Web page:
Oil and gas wells have moved into urban and highly populated areas of Colorado – in some cases literally bumping up against residential back yards. Yet the number of permits being issued by the state actually has dropped in half over the past several years.
Most of the new permits are going into the oil-rich Niobrara formation, which has drawn the attention of many oil and gas companies to Colorado. Known in the industry as a “play,” the vast underground shale formation largely spreads from Eastern Colorado into Wyoming. It has caused a significant increase in drilling enthusiasm.
Todd Hartman, spokesman for the Colorado Oil and Gas Conservation Commission, cited a combination of factors for an actual decline in permits being issued. Decreasing natural gas prices are providing less of an incentive for companies to make big investments in gas sites, he says. And, innovations in drilling technology are making wells more efficient.
The number of permits issued by the Colorado Oil and Gas Conservation Commission peaked in 2008 at just over 8,000. It’s been steadily dropping since then. 2011 closed out with just over 4,600 permits and, as of the end of May, about 1,500 permits have been issued for 2012.
Headwaters International, a Bozeman, Mont.-based nonprofit natural resources consulting firm, reports the monthly market value for Colorado was $351 million for oil, compared with $243 million for natural gas. Policy director Chris Mehl says this is the first time in more than a decade that the price of oil has overtaken the price of natural gas.
“Any drilling right now is significantly on the oil side,” said Mehl, citing economic incentives for companies to invest resources in oil drilling sites.
Mehl says the profit margin for natural gas is so low that some sites have stopped new production of natural gas.
The oil in the Niobrara is being unlocked largely though by hydraulic fracturing, or fracking, a controversial process of pumping highly pressurized liquids into the well to create cracks deep underground. The use of fracking technology and horizontal drilling, in which drillers sink a well that can then run horizontally though the formation, can significantly increase production for a single well.
Colorado Oil and Gas Association president Tisha Schuller says new fracking and horizontal drilling techniques are making individual wells more efficient, which means fewer new permits.
“I don’t know that we’ll ever recover to 2008 levels and I don’t know that we’ll need to, because technology is allowing us to produce more resources from fewer wells,” Schuller said.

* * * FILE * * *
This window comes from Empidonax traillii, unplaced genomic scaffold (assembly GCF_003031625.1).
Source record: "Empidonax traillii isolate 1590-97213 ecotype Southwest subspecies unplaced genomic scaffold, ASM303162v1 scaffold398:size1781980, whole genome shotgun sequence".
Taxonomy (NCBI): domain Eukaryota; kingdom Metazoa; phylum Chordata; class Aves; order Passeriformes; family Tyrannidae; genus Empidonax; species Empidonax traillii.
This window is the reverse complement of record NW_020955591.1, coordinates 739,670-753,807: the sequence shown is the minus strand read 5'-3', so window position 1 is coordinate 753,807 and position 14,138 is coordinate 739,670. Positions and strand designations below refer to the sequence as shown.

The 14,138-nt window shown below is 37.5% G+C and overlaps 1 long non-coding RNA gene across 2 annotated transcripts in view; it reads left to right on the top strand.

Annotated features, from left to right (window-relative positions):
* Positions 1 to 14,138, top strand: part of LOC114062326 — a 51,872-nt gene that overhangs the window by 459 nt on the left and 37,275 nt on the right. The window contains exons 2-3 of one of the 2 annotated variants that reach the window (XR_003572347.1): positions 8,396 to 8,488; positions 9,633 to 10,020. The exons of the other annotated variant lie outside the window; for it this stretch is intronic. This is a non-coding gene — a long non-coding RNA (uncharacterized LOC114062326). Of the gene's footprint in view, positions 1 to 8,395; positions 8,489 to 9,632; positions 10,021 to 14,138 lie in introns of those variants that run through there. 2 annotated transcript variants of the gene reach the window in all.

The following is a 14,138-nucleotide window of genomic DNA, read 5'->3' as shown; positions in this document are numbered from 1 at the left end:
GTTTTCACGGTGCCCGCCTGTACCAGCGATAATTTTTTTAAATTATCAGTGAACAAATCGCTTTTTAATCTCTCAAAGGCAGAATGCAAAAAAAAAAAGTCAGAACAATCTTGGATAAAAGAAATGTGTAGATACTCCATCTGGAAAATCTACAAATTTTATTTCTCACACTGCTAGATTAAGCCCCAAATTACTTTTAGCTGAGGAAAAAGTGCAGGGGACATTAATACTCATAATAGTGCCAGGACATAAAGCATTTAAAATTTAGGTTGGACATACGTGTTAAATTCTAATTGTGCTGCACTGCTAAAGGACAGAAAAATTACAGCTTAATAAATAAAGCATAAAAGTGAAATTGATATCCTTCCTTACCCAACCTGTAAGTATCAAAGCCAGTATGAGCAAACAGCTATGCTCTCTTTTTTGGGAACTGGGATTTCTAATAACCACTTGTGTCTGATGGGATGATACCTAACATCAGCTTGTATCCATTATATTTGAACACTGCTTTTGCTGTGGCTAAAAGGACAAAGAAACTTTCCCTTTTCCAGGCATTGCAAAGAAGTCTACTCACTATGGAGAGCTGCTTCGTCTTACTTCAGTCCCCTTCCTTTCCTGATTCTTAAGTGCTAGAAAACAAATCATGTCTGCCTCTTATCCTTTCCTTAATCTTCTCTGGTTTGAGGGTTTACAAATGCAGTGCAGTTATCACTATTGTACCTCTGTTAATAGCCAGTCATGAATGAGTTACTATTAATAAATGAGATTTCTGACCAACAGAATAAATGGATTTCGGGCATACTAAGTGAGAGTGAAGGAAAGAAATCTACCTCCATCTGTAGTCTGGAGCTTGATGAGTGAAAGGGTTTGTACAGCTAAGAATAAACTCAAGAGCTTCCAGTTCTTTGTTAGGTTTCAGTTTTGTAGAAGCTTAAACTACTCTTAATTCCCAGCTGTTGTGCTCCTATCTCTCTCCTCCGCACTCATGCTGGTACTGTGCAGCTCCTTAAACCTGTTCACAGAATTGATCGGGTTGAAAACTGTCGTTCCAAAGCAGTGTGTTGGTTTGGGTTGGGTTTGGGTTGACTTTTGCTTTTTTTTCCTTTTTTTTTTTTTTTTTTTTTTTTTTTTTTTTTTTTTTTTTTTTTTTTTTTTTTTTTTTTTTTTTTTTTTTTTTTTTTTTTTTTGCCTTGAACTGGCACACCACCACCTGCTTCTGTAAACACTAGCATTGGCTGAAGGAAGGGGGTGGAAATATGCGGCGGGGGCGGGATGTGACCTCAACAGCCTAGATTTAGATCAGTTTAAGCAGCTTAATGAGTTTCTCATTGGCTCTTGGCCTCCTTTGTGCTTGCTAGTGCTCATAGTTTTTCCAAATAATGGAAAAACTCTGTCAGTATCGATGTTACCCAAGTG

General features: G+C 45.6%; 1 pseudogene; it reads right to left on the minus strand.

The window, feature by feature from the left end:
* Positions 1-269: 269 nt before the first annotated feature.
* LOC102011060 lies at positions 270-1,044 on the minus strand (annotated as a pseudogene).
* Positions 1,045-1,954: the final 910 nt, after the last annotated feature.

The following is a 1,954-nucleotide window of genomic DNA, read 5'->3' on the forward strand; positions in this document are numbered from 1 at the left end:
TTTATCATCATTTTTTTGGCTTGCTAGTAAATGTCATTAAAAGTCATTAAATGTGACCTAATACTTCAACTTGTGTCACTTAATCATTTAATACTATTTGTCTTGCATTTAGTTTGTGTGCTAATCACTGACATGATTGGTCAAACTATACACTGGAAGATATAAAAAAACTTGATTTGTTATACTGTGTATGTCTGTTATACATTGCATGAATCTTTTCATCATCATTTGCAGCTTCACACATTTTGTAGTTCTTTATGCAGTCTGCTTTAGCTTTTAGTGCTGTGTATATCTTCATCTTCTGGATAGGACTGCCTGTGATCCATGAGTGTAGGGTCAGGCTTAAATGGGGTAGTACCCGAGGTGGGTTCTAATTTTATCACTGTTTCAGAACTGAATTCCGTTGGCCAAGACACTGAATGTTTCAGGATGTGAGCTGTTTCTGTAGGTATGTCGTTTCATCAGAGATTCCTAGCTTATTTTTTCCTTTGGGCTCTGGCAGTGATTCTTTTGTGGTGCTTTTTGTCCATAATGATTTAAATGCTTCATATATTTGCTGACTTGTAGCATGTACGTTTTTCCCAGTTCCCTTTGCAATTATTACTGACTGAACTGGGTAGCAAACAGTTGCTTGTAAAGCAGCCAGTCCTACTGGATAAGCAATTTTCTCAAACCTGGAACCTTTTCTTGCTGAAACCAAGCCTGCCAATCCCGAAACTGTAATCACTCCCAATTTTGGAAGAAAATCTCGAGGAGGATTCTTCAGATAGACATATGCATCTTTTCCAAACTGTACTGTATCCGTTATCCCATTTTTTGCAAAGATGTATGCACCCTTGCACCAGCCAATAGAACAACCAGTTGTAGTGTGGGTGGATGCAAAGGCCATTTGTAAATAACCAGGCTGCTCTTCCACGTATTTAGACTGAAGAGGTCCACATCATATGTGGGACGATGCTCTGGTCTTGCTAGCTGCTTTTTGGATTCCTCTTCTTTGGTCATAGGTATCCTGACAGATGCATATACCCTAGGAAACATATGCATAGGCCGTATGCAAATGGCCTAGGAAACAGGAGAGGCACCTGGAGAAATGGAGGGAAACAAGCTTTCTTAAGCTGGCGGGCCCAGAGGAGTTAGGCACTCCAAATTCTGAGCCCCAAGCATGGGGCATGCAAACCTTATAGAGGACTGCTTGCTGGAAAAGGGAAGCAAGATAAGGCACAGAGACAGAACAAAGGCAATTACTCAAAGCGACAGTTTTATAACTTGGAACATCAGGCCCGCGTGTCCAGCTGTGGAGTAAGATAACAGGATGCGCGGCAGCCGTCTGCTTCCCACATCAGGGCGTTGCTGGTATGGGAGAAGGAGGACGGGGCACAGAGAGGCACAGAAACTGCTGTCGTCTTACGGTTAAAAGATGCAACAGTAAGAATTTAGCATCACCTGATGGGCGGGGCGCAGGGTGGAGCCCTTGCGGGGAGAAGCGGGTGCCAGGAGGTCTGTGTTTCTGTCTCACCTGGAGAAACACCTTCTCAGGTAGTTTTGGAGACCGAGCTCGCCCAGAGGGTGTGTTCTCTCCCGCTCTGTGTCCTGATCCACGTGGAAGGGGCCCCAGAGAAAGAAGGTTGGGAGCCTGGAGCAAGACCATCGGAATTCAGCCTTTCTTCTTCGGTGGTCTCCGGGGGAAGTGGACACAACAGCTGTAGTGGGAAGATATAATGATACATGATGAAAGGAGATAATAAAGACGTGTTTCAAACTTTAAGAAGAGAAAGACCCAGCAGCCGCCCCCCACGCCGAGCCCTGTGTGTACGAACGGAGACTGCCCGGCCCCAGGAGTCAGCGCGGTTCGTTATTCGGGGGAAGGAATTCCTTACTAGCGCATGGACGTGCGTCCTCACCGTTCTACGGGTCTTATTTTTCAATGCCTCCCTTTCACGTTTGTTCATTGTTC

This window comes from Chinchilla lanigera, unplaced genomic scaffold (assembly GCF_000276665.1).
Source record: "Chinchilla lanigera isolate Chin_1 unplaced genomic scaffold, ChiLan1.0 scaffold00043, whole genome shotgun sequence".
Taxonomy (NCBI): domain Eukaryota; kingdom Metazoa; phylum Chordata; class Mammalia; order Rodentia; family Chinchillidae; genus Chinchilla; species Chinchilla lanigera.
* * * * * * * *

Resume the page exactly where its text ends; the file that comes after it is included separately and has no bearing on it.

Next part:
Schuller says the Niobrara has shifted drilling activity from Colorado’s gas-rich Western Slope to the oil laden eastern plains.
Weld County in northern Colorado lies on top of a significant portion of the Niobrara formation, and the place where the most dramatic increase has occurred in the last few years. Last year, Weld County held almost half all permits issued in the state – more than double the 2007 numbers. The county is on track to hold a majority this year as well.
David Bauer, engineer for Weld County, says that while most of the rigs are going into rural areas, it is difficult for anyone to ignore the commotion that drilling is causing in more urban areas of the county. For example, one rig is currently approved within 500 feet of a residential neighborhood in the middle of Greeley.
“It’s a change for the people who are not used to seeing a drill rig or the traffic that results,” said Bauer. “So that’s a change that I won’t say upsetting, but maybe concerning.”
Bauer says that in his two and a half years in the job, there have been 5,500 new permits in Weld County.
Noble Energy is a major driller in the Colorado portion of the Niobrara. Company spokesman Jonathan Ekstrom says the number of barrels of oil it’s producing has more than quadrupled in the past year.
Ekstrom says that while the company remains active in natural gas, it has adjusted its focused to oil based on current and projected prices.
Anadarko Petroleum spokesman Brian Cain said his company has invested about $1.5 billion in capital in Colorado since 2007, and plans to invest another $1 billion this year.
“We’re definitely seeing activity increasing there, and the reason for that also is because of the nature of the play itself — this is a very liquids-rich play,” said Cain, referring to the nature of the oil and gas being extracted. “Those products are more valuable, they receive better pricing in the market, than just dry gas alone.”
Noble Energy also announced its plans to expand operations in Colorado with an $8 billion investment over the next five years. Noble opened a new operations center in Greeley this month, and employs 750 people across the state.